What is a CV profile?
Sitting at the top of your CV, under your name, contact details and CV headline, your CV profile could be considered as the executive summary of your professional offering. Its job is to tell the recruiter why they should be interested in you and why they should invite you for an interview to find out more. Your CV profile is one of the first things a recruiter will view on your CV, so getting it right is really important.
What is a CV without a CV profile?
Without a profile outlining your skills, experience and intentions to reflect your preferred career direction, your CV is just a list. It’s a list of the jobs you have performed, the places you have studied, the qualifications you have gained and so on, with no real context to inform your target employer.
What makes a bad CV profile?
Too many profiles are so shockingly generic that they could be describing any kind of person, working in any industry, at any level, in any role. I was recently gobsmacked to read a CxO profile that I could honestly have confused with that of a much more junior candidate. As a litmus test, if you were to ask a close professional contact to read your profile on its own, without the rest of your CV, and they couldn’t tell that it is talking about you, then I’d advise going back to the drawing board.
What information should your CV profile contain?
A punchy and well-written CV profile at the very start of your document will summarise your value proposition in a nutshell – the kind of job you do, the breadth of your experience, key qualifications that will stand you apart from others, the industries you serve, the key skills that you bring and your motivation for applying – these are all things the employer will want to know. They can be wrapped up in five or six sentences at the top of your CV to let the recruiter know that you meet their criteria. Your profile should be able to be read as a standalone piece, giving the recruiter the headlines of your CV in the context of what you want to achieve next.
The following questions from a recruiter’s perspective should be readily answered by your profile:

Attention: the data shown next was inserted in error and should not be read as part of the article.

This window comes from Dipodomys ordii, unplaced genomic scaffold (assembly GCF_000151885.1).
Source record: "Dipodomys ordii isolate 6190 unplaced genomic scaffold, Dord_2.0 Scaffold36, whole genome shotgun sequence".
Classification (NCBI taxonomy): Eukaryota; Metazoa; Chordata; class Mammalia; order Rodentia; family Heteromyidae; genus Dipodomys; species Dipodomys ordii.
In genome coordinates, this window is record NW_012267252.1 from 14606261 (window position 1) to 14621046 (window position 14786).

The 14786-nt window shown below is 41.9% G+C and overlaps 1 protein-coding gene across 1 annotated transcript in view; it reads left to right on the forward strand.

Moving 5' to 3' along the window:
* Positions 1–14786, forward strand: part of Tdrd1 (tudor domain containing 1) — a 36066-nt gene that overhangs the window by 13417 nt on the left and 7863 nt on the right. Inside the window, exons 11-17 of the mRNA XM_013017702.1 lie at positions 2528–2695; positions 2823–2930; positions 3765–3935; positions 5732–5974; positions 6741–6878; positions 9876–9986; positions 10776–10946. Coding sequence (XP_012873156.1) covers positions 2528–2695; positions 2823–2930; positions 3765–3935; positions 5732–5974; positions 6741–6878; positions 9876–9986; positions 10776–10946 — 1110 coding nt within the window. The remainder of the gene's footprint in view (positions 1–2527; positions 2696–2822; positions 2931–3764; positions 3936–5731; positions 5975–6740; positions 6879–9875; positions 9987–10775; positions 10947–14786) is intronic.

Who is this CV about? What is the individual’s occupation and background?
Where has this person gained their skills, knowledge and experience?
What are the key skills they can offer?
How does what they offer meet my needs?
Why are they interested in applying for this role?
Why should I call them for an interview?
Your CV profile should leave your reader with no doubts about who you are and what value you can add to the target organisation.
How to get started with writing your CV profile
As a starting point, try the following exercise. Set your CV to one side and sit with a friend or family member, someone you feel confident and comfortable with. Set a five minute limit and describe to your companion the key points that encapsulate the value you can add to your target organisation. Talk from the heart about your experience and skills – you may be surprised at what you come up with. Whatever you say can be refined to serve as your CV profile, allowing you to quickly and clearly sum up what you have to offer.
Insider tip: I write the CV profile last. I feel that I can’t do the profile justice until I have defined and worded the individual’s experience and achievements, key skills and education, giving me an all-round view of who they are, what they have achieved so far and what they have the potential to achieve in the future. If you are writing your own CV, try writing your CV profile last, once you are totally assured of what you are presenting in the rest of your CV.
Keep it simple, stupid (KISS)
Albert Einstein famously said, “If you can’t explain it simply, you don’t understand it well enough.” Use your profile to show you understand what your target organisation needs and how you can provide it, using the KISS principle.
Should your CV profile be written in the first or third person?
Current best practice is to use the ‘smart’ third person. Rather than using the first person, (for example ‘I have delivered business improvement projects for public and private sector organisations’), the smart third person (‘Delivered business improvement projects for public and private sector organisations’) is punchier and more dynamic. Whichever narrative form you choose to use, ensure consistency throughout.
Eight CV profile tips to take away:
1. Your CV profile needs to be well-written
2. It needs to clearly describe the professional you
3. It should demonstrate your unique and relevant offering
4. It needs to indicate how you meet your target employer’s needs
5. It should avoid clichés, such as team player
6. It needs to be sincere and honest
7. You should be comfortable speaking the words, as well as writing them
8. It needs to be simple, concise yet compelling
If you find that you are still unsure about your CV profile after following these tips, then why not send your CV across to firstname.lastname@example.org for a free, no obligation review? These CV reviews are packed with practical tips and advice on how to improve your CV.